Mulan is the epitome of a strong, independent woman; not a model Chinese bride. After her ageing father is called to war, she takes it upon herself to serve in his place as male alter ego, Ping.

Ping, of course, is not a natural born soldier and has half the strength those around him do. At first, he finds it hard to serve under Captain Li Shang but soon finds that brain often trumps brawn in battle.

This story also explores what would happen if Mulan travelled to the Underworld to save Captain Li Shang’s life.

“My son,” the general said, “can you hear me?”

Mulan held her breath. My son? If the man was Shang’s father then he was… General Li.

No, that’s impossible. General Li is dead. I must be dreaming. I must be so tired I even know I’m dreaming.

She shrunk back in her corner. General Li’s body shimmered with watery blue light – and his boots, Mulan saw, barely touched the ground.

“Sir,” Mulan croaked, her voice crawling out of her lips. “What are you saying? You can’t mean that Captain Li is going to d-”

“Yes,” General Li cut her off. “I thank you for all you have done. But there is nothing that could have saved my son. Shang’s spirit is already on its way to Diyu. In the morning, he will pass on.”

General Li sends his guardian, ShiShi, an enormous lion, to help her make her way through the underworld to save his son so he can continue to fight and save China again.

The underworld, in Chinese culture, is quite similar, but also a lot different to the underworld we imagine. It is called Diyu. They believe that every person, good or bad, descends into Diyu upon death for judgement. There, King Yama, ruler of Diyu, judges ones time on Earth and determines how long one must stay in the underworld as a ghost. Depending on their life, some would wait in Diyu until they ascend to Heaven or are reincarnated; others would stay forever as demons.

In Reflection, Mulan has to cross the borders between Earth and Diyu in order to save her captain from death. The normally fierce King Yama is strangely kind to Mulan and allows her a bet: if she can save Captain Li by the morning, they are free to leave; if not, she has to stay forever, and he passes on to be reincarnated after his death.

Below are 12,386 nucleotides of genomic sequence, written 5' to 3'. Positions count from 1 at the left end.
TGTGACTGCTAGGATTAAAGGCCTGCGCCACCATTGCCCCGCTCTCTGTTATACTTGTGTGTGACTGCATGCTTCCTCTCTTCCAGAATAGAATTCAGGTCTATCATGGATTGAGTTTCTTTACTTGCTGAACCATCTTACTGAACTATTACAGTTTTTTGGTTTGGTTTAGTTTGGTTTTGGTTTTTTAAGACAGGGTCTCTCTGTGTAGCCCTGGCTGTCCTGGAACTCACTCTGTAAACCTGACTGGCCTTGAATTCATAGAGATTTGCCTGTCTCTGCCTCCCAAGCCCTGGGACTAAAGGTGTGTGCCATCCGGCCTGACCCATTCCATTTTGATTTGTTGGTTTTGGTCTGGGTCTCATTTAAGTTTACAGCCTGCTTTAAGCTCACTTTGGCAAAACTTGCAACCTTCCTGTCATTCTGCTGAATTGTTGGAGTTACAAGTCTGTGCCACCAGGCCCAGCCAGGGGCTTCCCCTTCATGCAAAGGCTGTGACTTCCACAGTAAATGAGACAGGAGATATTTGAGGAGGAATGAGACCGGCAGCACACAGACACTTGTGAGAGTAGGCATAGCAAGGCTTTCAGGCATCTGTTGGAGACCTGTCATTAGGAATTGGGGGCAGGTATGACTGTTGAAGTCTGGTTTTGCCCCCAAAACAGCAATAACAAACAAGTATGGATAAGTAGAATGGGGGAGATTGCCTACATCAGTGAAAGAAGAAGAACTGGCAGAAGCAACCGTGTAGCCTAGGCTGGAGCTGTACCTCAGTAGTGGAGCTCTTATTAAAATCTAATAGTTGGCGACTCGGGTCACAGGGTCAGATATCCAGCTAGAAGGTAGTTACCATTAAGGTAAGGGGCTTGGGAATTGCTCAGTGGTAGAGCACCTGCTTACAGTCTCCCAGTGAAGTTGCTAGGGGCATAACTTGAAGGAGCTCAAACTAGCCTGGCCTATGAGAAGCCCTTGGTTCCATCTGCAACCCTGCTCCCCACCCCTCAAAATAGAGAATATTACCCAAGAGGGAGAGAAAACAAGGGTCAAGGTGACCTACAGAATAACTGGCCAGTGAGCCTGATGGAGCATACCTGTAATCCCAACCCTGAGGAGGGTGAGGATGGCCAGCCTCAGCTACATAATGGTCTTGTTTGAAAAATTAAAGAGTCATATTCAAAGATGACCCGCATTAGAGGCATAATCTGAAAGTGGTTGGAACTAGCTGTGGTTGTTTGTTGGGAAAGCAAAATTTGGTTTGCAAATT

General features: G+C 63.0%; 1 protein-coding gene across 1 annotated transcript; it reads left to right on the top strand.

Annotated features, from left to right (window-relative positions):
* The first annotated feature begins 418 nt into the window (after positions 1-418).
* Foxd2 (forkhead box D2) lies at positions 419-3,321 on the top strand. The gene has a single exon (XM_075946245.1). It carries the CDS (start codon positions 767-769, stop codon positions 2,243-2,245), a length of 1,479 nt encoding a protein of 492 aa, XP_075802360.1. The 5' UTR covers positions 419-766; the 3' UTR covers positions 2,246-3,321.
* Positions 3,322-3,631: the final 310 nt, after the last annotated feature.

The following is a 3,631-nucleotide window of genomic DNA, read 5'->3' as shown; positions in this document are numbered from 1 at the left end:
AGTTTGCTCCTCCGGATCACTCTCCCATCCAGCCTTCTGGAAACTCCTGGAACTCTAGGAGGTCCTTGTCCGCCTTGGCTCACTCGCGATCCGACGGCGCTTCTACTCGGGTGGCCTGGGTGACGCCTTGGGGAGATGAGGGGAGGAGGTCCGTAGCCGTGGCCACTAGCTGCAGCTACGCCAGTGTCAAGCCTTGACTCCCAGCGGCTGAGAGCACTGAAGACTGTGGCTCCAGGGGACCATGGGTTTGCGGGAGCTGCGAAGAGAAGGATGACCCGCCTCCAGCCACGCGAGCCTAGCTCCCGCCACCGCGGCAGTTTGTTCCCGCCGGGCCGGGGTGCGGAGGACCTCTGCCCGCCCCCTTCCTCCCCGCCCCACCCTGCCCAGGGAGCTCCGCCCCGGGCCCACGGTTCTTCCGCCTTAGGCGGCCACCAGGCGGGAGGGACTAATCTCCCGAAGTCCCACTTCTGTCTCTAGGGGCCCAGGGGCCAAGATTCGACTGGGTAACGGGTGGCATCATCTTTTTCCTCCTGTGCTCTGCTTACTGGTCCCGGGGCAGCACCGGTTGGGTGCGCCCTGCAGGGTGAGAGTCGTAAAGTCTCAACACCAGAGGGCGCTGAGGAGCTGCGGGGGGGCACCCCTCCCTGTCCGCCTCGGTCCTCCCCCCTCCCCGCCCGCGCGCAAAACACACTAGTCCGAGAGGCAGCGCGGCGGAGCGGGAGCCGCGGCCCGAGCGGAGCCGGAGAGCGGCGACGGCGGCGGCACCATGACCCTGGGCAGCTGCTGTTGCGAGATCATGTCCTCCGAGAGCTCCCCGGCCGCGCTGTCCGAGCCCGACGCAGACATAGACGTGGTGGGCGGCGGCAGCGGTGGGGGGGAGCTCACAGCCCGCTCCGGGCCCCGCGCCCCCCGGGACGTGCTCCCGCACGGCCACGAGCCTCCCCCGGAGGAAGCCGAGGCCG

Diyu is like a maze with 100 levels. Mulan has to find Shang at the Tower of the Last Glance of Home, where Shang’s spirit is being held for his final hours, and return to level 100 in order to leave.

As in every adventure story, it is not an easy task as there are many dangers and bumps in their paths. Of course, King Yama isn’t going to make it easy for them to leave Diyu, or everyone would.

Just the sight of the Mountain of Knives sent a wave of terror through her.

It was magnificent, in a shocking, terrible sort of way. Thousands of knives and daggers covered the surface, packed so close they looked like silver stalks of grass. Mulan couldn’t see their hilts, but the blades were all shiny and clean. Not a smear or speck of blood.

That was somewhat reassuring, she supposed.

Except there was no possible way for her to climb the mountain. Shang could, as nothing in Diyu would harm him. But the knives were staked ao close together she couldn’t possibly take a step between them, nor coukd she step on them… Not without impaling herself.

“According to legend, each dagger belongs to a bandit or murderer who’s now in Diyu.”

Mulan also has her own inner battle to face: should she tell Shang that Ping is, in fact, Mulan? Maybe she should say something when her ancestors question the fact that her father only had a daughter? Or hope he forgets any of this ever happened? What will he think when she finds out his best soldier was a woman?

I couldn’t put this book down and read it all in one day. I bought it in a 2 for £7 deal at Tesco (in which I also bought ‘As Old As Time‘, a twisted tale of Beauty and the Beast) but you can find it, and many other Disney Twisted Tales at